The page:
The Trump Administration is planning to support struggling coal-fired power plants by having grid operators purchase electricity from them.
Under the proposal, the president would exercise emergency authority to carry out the directive, which the memo reportedly says is necessary to preserve national security.
"I am glad President Trump and his Administration are considering my idea to use the Defense Production Act to save coal-fired power plants with emissions controls and protect our national security", Senator Manchin said.
The administration has said it is concerned the retirement of old coal and nuclear plants could put US power supplies at risk because - unlike solar, wind, and natural gas power facilities - coal and nuclear generators can store fuel on site.
Depending on what the Trump administration decides, an intervention to prop up unprofitable coal and nuclear plants could cost consumers between $311 million to $11.8 billion per year, according to a preliminary estimate by Robbie Orvis, director of energy policy design at Energy Innovation. "Of keeping our plants, all of them, online, being able to deliver energy, no matter whether it's a natural disaster that we might see from a polar vortex, or it's something more nefarious, as a cyber attack from a terrorist state or some entity with bad intent for the United States", Perry said in the hearing on May 9.
American power generators are expected to retire - or announce the retirements of - 16,200 megawatts of coal-fired and 550 megawatts of nuclear plant capacity this year, according to Bloomberg New Energy Finance. Trump has directed Perry "to prepare immediate steps to stop the loss of these resources and looks forward to his recommendations".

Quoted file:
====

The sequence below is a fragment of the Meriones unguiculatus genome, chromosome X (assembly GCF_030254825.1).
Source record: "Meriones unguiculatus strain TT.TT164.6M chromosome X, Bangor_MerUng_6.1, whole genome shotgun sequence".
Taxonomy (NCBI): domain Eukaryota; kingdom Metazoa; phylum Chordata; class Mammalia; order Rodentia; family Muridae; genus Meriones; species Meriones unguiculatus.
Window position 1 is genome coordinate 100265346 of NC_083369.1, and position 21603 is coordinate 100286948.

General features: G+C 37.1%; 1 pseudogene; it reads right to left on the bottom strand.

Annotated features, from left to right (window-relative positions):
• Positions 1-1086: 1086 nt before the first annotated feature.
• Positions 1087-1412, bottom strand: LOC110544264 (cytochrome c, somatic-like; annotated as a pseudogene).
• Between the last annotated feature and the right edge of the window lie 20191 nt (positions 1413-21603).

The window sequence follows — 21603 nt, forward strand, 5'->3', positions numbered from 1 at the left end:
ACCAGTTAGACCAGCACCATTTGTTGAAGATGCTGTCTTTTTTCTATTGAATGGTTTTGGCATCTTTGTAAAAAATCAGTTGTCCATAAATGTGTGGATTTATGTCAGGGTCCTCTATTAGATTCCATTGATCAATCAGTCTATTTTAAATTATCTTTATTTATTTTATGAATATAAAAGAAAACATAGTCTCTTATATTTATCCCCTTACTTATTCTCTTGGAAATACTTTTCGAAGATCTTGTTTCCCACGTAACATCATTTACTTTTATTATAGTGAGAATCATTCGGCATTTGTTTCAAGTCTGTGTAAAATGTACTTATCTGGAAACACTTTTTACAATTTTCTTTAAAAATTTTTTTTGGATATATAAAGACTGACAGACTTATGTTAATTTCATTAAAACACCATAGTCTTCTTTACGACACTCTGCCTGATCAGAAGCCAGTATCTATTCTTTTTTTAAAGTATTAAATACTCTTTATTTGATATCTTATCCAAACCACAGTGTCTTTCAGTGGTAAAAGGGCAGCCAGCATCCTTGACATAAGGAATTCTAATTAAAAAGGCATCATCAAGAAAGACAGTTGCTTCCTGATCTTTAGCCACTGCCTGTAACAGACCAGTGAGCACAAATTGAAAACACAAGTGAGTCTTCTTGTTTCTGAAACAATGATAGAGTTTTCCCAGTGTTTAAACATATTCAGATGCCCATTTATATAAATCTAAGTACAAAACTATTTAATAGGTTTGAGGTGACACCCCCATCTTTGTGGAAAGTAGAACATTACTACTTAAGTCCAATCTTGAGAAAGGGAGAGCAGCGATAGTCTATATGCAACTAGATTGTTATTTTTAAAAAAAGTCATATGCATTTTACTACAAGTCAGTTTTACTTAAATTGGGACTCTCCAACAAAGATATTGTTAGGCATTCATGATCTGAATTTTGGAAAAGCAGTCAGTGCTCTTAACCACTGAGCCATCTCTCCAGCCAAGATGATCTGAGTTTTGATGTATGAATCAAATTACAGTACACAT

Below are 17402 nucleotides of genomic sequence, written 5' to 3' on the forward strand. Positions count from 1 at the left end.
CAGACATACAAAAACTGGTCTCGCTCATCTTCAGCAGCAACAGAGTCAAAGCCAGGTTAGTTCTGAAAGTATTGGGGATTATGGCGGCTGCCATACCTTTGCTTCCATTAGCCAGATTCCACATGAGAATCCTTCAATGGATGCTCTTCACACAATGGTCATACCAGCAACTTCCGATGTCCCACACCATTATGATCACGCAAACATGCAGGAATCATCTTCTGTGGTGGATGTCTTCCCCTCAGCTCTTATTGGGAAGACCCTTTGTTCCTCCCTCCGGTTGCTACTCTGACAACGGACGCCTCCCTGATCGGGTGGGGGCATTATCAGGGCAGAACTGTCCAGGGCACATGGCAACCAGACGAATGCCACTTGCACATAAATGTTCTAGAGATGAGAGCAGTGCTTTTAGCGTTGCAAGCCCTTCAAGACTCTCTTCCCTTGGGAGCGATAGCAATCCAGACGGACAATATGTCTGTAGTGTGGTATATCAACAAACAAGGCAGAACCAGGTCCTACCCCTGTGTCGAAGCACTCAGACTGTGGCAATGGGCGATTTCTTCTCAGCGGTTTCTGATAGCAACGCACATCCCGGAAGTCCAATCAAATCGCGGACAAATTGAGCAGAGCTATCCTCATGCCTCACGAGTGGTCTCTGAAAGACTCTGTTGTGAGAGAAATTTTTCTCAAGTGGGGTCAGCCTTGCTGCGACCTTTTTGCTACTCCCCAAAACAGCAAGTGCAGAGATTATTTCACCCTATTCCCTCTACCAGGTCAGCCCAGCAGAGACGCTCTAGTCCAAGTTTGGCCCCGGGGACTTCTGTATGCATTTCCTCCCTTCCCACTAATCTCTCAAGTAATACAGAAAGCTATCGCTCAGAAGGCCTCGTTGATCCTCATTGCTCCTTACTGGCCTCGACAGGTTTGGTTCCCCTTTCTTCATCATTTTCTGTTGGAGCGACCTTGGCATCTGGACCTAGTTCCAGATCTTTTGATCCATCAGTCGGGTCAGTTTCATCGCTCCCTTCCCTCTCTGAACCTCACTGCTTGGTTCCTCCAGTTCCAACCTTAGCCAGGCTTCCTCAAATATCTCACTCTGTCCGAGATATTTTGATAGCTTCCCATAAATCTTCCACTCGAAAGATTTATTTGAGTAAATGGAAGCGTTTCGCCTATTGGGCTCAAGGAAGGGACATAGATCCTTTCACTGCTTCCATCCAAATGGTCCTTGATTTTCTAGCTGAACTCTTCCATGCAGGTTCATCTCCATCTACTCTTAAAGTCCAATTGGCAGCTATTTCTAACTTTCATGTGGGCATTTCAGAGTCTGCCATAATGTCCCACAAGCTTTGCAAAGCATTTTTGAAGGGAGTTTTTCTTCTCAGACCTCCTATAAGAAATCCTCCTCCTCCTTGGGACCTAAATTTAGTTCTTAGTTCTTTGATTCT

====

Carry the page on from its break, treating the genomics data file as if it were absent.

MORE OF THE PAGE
Soon after taking charge, new CIL chairperson Anil Kumar Jha said that the Power Ministry had set a daily supply level to ensure that every thermal power plant was carrying 22 days consumption of coal - the normative stock as laid down in standard operating procedures. U.S. Defense Department installations are 99 percent dependent on the commercial power grid, one reason that electric system reliability is vitally important to national defense and homeland security, the memo asserts.
UK's May 'deeply disappointed' by USA tariffs
Ross is "going there to tread water", the person said, declining to be identified due to the sensitivity of the matter. The WTO's former chief, Pascal Lamy, also said the damage would likely be limited in concrete terms.
Murray has been seeking emergency action to boost his industry since past year and has met with Trump to argue that federal help was needed to avert thousands of layoffs and maintain the reliability of the electric grid up and down the East Coast.
"Emboldened by President Trump's promises to 'save the coal industry, ' conservatives who have long argued against subsidies for solar and wind power have a newfound desire for the federal government to pick winners in energy systems, as a growing number of coal plants become uneconomic and close down". A coalition of natural gas and renewable power advocates told Perry that "power plant retirements are a normal, healthy feature of electricity markets", and therefore there is no emergency that would justify Energy Department action.
Since campaigning for the White House, Trump has vowed to revive the ailing US coal industry.
"Murray, for instance, wants the DOE to approve an emergency order, under Section 202 (c) of the Federal Power Act, which allows the federal government to intervene in energy markets in times of electricity reliability emergencies, though it's only ever been used historically in times of war or sudden resource shortage".
The country's largest grid operator, PJM Interconnection, says in a statement, "There is no need for any such drastic action".
The head of the Electric Power Supply Association (EPSA), a national trade association representing independent power producers and marketers, calls the memo an "unprecedented executive branch intervention" and fears that the "economic consequences [would be] profound for power suppliers and consumers".
Coal company CEO Robert Murray of Murray Energy [MUYEY.UL], also called for Perry to use emergency powers to save at-risk coal plants.